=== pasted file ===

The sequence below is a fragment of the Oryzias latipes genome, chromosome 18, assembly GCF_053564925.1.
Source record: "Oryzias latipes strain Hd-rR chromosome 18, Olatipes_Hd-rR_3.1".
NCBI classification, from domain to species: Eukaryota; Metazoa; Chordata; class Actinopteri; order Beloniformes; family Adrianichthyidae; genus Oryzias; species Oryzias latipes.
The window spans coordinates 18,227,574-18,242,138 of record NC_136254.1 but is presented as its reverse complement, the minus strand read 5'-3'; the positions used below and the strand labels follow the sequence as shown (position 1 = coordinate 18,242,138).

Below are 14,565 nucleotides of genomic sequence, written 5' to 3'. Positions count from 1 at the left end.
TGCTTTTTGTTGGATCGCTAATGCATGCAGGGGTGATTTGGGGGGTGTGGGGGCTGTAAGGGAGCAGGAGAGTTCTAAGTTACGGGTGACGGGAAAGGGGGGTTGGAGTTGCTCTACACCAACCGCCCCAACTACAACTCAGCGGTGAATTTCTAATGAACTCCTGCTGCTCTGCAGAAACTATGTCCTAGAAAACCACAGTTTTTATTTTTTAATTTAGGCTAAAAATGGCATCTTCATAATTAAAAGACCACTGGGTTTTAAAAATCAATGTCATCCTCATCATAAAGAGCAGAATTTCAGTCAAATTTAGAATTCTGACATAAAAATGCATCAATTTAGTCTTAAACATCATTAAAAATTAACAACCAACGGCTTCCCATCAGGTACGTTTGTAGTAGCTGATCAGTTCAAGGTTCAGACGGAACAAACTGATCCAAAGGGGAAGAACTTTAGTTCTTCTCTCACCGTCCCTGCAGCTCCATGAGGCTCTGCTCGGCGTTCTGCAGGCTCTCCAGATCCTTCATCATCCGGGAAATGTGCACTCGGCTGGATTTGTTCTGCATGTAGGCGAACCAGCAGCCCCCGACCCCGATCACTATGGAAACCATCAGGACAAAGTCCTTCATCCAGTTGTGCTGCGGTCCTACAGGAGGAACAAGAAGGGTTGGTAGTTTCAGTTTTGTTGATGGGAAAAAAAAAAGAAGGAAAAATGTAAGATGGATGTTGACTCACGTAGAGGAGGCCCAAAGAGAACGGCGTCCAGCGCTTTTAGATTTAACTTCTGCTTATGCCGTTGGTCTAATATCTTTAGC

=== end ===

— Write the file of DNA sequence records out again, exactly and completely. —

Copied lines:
The sequence below is a fragment of the Oryzias latipes genome, chromosome 18, assembly GCF_053564925.1.
Source record: "Oryzias latipes strain Hd-rR chromosome 18, Olatipes_Hd-rR_3.1".
NCBI classification, from domain to species: Eukaryota; Metazoa; Chordata; class Actinopteri; order Beloniformes; family Adrianichthyidae; genus Oryzias; species Oryzias latipes.
The window spans coordinates 18,227,574-18,242,138 of record NC_136254.1 but is presented as its reverse complement, the minus strand read 5'-3'; the positions used below and the strand labels follow the sequence as shown (position 1 = coordinate 18,242,138).

Below are 14,565 nucleotides of genomic sequence, written 5' to 3'. Positions count from 1 at the left end.
TGCTTTTTGTTGGATCGCTAATGCATGCAGGGGTGATTTGGGGGGTGTGGGGGCTGTAAGGGAGCAGGAGAGTTCTAAGTTACGGGTGACGGGAAAGGGGGGTTGGAGTTGCTCTACACCAACCGCCCCAACTACAACTCAGCGGTGAATTTCTAATGAACTCCTGCTGCTCTGCAGAAACTATGTCCTAGAAAACCACAGTTTTTATTTTTTAATTTAGGCTAAAAATGGCATCTTCATAATTAAAAGACCACTGGGTTTTAAAAATCAATGTCATCCTCATCATAAAGAGCAGAATTTCAGTCAAATTTAGAATTCTGACATAAAAATGCATCAATTTAGTCTTAAACATCATTAAAAATTAACAACCAACGGCTTCCCATCAGGTACGTTTGTAGTAGCTGATCAGTTCAAGGTTCAGACGGAACAAACTGATCCAAAGGGGAAGAACTTTAGTTCTTCTCTCACCGTCCCTGCAGCTCCATGAGGCTCTGCTCGGCGTTCTGCAGGCTCTCCAGATCCTTCATCATCCGGGAAATGTGCACTCGGCTGGATTTGTTCTGCATGTAGGCGAACCAGCAGCCCCCGACCCCGATCACTATGGAAACCATCAGGACAAAGTCCTTCATCCAGTTGTGCTGCGGTCCTACAGGAGGAACAAGAAGGGTTGGTAGTTTCAGTTTTGTTGATGGGAAAAAAAAAAGAAGGAAAAATGTAAGATGGATGTTGACTCACGTAGAGGAGGCCCAAAGAGAACGGCGTCCAGCGCTTTTAGATTTAACTTCTGCTTATGCCGTTGGTCTAATATCTTTAGC